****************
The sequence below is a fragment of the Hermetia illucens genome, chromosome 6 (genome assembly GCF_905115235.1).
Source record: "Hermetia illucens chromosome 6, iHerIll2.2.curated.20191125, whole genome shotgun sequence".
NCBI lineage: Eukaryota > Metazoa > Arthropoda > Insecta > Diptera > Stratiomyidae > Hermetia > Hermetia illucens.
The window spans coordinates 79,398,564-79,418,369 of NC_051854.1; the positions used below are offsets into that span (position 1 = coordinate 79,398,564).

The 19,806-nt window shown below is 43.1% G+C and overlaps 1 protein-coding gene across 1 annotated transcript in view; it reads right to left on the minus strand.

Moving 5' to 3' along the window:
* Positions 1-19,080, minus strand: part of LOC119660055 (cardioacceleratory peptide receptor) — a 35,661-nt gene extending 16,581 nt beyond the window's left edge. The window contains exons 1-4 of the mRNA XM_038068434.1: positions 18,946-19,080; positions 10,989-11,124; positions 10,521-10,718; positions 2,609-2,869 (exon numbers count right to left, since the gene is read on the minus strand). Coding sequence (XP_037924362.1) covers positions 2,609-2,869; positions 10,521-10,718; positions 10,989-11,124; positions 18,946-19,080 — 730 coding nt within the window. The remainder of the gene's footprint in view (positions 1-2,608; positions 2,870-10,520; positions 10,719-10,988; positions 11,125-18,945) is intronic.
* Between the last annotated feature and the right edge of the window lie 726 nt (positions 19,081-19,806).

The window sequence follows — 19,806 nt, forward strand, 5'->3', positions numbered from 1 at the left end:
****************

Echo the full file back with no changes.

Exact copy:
The sequence below is a fragment of the Hermetia illucens genome, chromosome 6 (genome assembly GCF_905115235.1).
Source record: "Hermetia illucens chromosome 6, iHerIll2.2.curated.20191125, whole genome shotgun sequence".
NCBI lineage: Eukaryota > Metazoa > Arthropoda > Insecta > Diptera > Stratiomyidae > Hermetia > Hermetia illucens.
The window spans coordinates 79,398,564-79,418,369 of NC_051854.1; the positions used below are offsets into that span (position 1 = coordinate 79,398,564).

The 19,806-nt window shown below is 43.1% G+C and overlaps 1 protein-coding gene across 1 annotated transcript in view; it reads right to left on the minus strand.

Moving 5' to 3' along the window:
* Positions 1-19,080, minus strand: part of LOC119660055 (cardioacceleratory peptide receptor) — a 35,661-nt gene extending 16,581 nt beyond the window's left edge. The window contains exons 1-4 of the mRNA XM_038068434.1: positions 18,946-19,080; positions 10,989-11,124; positions 10,521-10,718; positions 2,609-2,869 (exon numbers count right to left, since the gene is read on the minus strand). Coding sequence (XP_037924362.1) covers positions 2,609-2,869; positions 10,521-10,718; positions 10,989-11,124; positions 18,946-19,080 — 730 coding nt within the window. The remainder of the gene's footprint in view (positions 1-2,608; positions 2,870-10,520; positions 10,719-10,988; positions 11,125-18,945) is intronic.
* Between the last annotated feature and the right edge of the window lie 726 nt (positions 19,081-19,806).

The window sequence follows — 19,806 nt, forward strand, 5'->3', positions numbered from 1 at the left end: